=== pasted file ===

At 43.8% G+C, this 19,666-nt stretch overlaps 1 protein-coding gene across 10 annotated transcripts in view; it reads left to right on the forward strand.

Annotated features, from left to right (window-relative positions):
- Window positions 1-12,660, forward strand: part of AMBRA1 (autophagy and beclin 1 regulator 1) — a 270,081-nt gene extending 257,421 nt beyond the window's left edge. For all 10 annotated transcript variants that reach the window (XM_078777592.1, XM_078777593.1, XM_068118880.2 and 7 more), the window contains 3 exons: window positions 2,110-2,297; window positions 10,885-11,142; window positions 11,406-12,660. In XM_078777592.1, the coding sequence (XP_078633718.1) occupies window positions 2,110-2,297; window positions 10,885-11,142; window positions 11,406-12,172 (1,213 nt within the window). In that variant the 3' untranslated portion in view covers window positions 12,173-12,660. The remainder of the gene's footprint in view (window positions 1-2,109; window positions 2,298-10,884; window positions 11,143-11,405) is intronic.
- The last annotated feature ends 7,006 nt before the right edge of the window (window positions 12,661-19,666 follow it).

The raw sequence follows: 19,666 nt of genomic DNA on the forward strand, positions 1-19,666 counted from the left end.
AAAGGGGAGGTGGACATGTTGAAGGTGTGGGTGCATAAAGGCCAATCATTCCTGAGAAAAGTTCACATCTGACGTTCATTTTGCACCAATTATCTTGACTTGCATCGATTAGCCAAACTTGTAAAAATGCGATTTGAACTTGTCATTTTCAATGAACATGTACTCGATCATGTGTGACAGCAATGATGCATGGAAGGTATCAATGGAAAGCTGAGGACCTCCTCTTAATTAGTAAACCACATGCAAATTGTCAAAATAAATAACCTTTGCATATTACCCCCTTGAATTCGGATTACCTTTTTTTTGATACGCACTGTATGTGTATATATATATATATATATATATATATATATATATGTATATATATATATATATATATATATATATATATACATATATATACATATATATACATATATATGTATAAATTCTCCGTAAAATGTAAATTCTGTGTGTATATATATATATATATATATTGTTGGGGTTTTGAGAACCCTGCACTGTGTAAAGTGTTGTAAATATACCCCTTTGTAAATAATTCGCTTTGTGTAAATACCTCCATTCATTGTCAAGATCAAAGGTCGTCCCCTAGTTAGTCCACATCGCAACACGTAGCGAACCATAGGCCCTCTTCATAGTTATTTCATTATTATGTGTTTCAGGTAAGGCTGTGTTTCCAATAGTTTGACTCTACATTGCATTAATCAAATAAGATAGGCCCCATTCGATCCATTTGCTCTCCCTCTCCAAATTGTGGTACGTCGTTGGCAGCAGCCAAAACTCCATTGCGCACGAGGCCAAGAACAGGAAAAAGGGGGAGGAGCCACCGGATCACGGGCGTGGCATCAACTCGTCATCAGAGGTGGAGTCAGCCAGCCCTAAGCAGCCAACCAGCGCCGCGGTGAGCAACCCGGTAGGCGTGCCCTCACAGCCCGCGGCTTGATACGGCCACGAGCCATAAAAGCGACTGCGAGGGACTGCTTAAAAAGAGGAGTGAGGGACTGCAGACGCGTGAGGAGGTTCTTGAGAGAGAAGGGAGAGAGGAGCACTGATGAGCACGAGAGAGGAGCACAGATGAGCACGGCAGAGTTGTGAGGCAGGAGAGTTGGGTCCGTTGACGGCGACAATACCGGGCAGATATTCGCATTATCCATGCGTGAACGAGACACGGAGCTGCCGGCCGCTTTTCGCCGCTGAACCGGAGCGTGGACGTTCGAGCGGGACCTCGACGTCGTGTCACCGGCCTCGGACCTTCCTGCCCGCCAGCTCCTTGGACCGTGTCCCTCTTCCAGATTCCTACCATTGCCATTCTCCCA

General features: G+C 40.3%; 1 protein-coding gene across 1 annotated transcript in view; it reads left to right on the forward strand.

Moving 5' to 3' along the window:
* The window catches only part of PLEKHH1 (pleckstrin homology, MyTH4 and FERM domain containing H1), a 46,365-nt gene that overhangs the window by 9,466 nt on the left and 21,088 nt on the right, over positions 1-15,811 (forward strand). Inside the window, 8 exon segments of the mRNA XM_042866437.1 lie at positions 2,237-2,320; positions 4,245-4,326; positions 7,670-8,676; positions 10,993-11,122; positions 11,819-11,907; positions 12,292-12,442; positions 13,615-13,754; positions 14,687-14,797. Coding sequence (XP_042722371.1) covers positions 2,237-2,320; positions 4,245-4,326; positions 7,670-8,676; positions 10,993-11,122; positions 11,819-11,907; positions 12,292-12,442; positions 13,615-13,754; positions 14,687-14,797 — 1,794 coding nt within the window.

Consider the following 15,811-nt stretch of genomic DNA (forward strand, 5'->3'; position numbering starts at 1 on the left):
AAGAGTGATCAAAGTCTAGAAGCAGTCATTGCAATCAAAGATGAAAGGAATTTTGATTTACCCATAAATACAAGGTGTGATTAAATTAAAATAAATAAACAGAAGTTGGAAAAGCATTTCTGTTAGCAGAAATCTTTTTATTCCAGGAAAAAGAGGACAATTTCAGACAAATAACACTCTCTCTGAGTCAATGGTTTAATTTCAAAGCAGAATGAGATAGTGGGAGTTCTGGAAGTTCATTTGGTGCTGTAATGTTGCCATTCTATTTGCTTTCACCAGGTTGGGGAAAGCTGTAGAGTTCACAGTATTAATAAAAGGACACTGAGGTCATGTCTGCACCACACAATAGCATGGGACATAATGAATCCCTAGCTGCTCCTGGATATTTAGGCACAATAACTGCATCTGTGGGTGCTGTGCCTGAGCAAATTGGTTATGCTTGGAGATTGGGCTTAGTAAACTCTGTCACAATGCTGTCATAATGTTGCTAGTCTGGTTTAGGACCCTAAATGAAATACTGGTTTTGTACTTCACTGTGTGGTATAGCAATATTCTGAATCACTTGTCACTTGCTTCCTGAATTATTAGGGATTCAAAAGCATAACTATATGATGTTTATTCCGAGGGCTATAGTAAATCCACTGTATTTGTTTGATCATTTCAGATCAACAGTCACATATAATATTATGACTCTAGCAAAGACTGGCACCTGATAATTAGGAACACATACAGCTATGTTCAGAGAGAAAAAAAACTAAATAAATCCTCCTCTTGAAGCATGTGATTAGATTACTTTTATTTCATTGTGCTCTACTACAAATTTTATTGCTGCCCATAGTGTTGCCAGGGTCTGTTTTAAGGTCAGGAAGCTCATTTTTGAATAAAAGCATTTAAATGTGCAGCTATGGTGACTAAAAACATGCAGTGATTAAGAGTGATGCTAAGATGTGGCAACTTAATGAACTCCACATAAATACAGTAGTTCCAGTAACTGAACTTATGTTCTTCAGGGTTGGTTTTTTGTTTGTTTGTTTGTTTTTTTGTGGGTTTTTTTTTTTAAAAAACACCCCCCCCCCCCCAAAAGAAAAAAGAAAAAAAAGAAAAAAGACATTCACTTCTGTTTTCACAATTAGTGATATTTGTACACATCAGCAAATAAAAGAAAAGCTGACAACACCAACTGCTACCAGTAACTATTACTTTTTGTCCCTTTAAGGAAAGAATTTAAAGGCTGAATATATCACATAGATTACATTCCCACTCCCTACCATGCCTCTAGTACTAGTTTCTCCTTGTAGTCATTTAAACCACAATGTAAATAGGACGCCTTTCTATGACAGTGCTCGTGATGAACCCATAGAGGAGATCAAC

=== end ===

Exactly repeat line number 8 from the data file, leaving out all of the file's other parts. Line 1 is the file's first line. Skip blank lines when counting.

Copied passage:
Moving 5' to 3' along the window: